Relation of myonecrosis to mean post-PCI aggregation and TIP-FCS
Figures 6A and 6Bdemonstrate that patients with periprocedural myocardial infarction had higher mean 5-μM ADP-induced platelet aggregation and TIP-FCS than patients without necrosis marker release. Among the 11 patients with periprocedural infarction diagnosed by CK-MB, 9 had mean 5-μM ADP-induced platelet aggregation >40%, and 10 of 11 had TIP-FCS >67 mm.
There was 1 sudden cardiovascular death (Table 3). One definite stent thrombosis occurred in the bivalirudin-alone group within 30 days that resulted in a myocardial infarction and unplanned target vessel revascularization. Thirteen infarctions were periprocedural. Both patients having unplanned target vessel revascularization at 31 to 180 days also had an initial periprocedural infarction. All major bleeding events within the first 30 days occurred in the eptifibatide-treated group; 2 were vascular access site related and 1 was secondary to a gastric ulcer. The 1 major bleeding event occurring beyond 30 days was an intracranial hemorrhage. All minor bleeding within the first 30 days was access site related.
The CLEAR PLATELETS-2 study demonstrated that for elective coronary stenting, the addition of eptifibatide to bivalirudin therapy in both CN patients and MT patients: 1) produced an immediate and marked reduction in periprocedural platelet aggregation stimulated by multiple agonists; and 2) reduced overall maximum TIP-FCS measured ex vivo by TEG. The CLEAR PLATELETS-2 study is the first to examine the pharmacodynamic effect of bivalirudin with and without eptifibatide in patients on clopidogrel maintenance therapy. The CLEAR PLATELETS-2 study is also the first demonstration of a link between high levels of platelet aggregation and platelet-fibrin clot strength in bivalirudin-treated patients, and high peak necrosis marker release and the occurrence of periprocedural infarctions. Patients who had periprocedural infarction had ∼25% greater TIP-FCS compared with patients who had normal cardiac markers.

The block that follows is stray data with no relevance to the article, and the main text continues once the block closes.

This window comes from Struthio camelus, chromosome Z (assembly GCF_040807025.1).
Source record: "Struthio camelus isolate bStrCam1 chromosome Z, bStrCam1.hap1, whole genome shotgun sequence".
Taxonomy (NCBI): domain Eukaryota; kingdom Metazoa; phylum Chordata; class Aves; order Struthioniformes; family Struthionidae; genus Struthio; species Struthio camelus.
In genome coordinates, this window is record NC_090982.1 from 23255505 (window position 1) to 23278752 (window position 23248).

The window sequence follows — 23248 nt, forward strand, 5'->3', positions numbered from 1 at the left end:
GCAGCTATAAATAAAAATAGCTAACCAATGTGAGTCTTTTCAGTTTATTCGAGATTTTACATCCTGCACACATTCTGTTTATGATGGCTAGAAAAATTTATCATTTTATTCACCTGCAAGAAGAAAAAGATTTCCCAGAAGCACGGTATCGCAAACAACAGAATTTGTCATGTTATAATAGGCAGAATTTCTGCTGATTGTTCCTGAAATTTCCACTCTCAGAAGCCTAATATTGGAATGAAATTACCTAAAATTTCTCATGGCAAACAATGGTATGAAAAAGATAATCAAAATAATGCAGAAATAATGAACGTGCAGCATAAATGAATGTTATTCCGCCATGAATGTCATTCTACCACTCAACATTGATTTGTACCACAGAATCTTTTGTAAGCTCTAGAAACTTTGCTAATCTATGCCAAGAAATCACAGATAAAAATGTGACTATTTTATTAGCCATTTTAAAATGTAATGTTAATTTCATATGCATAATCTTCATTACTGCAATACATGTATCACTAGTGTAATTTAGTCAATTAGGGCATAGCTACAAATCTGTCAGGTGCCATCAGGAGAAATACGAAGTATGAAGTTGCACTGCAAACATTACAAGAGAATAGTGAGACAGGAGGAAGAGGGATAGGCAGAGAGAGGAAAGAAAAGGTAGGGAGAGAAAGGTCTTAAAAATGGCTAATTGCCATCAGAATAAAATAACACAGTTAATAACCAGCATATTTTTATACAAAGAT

Thus, the CLEAR PLATELETS-2 study further supports the observations of the CLEAR PLATELETS study linking periprocedural myonecrosis to high platelet aggregation where heparin was used as the anticoagulant (5). Interestingly, mean platelet reactivity in CLEAR PLATELETS-2 was unexpectedly lowest after in-laboratory loading in CN patients treated with eptifibatide. In contrast, in patients treated with bivalirudin therapy alone, mean platelet reactivity was lower in MT patients than in CN patients. These data suggest that eptifibatide therapy with in-laboratory loading is associated with a synergistic antiplatelet effect. Moreover, the synergistic antiplatelet effect was further suggested by lower mean TIP-FCS occurring in CN patients treated with eptifibatide. Finally, these physiological observations translated into a low incidence of periprocedural infarction and a comparatively low average peak level of necrosis marker release. Our results are consistent with the demonstration by Lev et al. (11) of a more pronounced reduction in ex vivo platelet-thrombus formation in PCI patients who were administered eptifibatide plus UFH compared with bivalirudin alone.